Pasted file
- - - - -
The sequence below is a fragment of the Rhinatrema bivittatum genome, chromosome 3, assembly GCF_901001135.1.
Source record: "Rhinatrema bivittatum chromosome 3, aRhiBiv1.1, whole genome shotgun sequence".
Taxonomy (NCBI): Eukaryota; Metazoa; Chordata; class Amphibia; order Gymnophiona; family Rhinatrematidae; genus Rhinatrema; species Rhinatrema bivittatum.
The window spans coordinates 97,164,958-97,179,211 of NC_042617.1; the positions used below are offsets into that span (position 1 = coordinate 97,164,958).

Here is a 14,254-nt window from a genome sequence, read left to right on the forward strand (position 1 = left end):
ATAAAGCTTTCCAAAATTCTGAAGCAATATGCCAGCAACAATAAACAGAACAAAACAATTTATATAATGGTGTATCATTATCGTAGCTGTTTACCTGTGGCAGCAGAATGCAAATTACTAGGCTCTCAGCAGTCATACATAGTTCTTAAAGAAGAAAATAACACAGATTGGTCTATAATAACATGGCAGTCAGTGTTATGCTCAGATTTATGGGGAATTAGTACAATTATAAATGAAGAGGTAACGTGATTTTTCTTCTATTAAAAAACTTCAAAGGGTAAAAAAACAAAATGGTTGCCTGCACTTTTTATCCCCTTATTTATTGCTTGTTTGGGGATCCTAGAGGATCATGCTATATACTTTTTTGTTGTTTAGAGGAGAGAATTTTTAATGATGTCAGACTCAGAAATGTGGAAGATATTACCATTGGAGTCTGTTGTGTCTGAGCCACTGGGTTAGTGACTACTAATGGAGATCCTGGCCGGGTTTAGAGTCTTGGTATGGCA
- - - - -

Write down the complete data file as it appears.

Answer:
The sequence below is a fragment of the Rhinatrema bivittatum genome, chromosome 3, assembly GCF_901001135.1.
Source record: "Rhinatrema bivittatum chromosome 3, aRhiBiv1.1, whole genome shotgun sequence".
Taxonomy (NCBI): Eukaryota; Metazoa; Chordata; class Amphibia; order Gymnophiona; family Rhinatrematidae; genus Rhinatrema; species Rhinatrema bivittatum.
The window spans coordinates 97,164,958-97,179,211 of NC_042617.1; the positions used below are offsets into that span (position 1 = coordinate 97,164,958).

Here is a 14,254-nt window from a genome sequence, read left to right on the forward strand (position 1 = left end):
ATAAAGCTTTCCAAAATTCTGAAGCAATATGCCAGCAACAATAAACAGAACAAAACAATTTATATAATGGTGTATCATTATCGTAGCTGTTTACCTGTGGCAGCAGAATGCAAATTACTAGGCTCTCAGCAGTCATACATAGTTCTTAAAGAAGAAAATAACACAGATTGGTCTATAATAACATGGCAGTCAGTGTTATGCTCAGATTTATGGGGAATTAGTACAATTATAAATGAAGAGGTAACGTGATTTTTCTTCTATTAAAAAACTTCAAAGGGTAAAAAAACAAAATGGTTGCCTGCACTTTTTATCCCCTTATTTATTGCTTGTTTGGGGATCCTAGAGGATCATGCTATATACTTTTTTGTTGTTTAGAGGAGAGAATTTTTAATGATGTCAGACTCAGAAATGTGGAAGATATTACCATTGGAGTCTGTTGTGTCTGAGCCACTGGGTTAGTGACTACTAATGGAGATCCTGGCCGGGTTTAGAGTCTTGGTATGGCA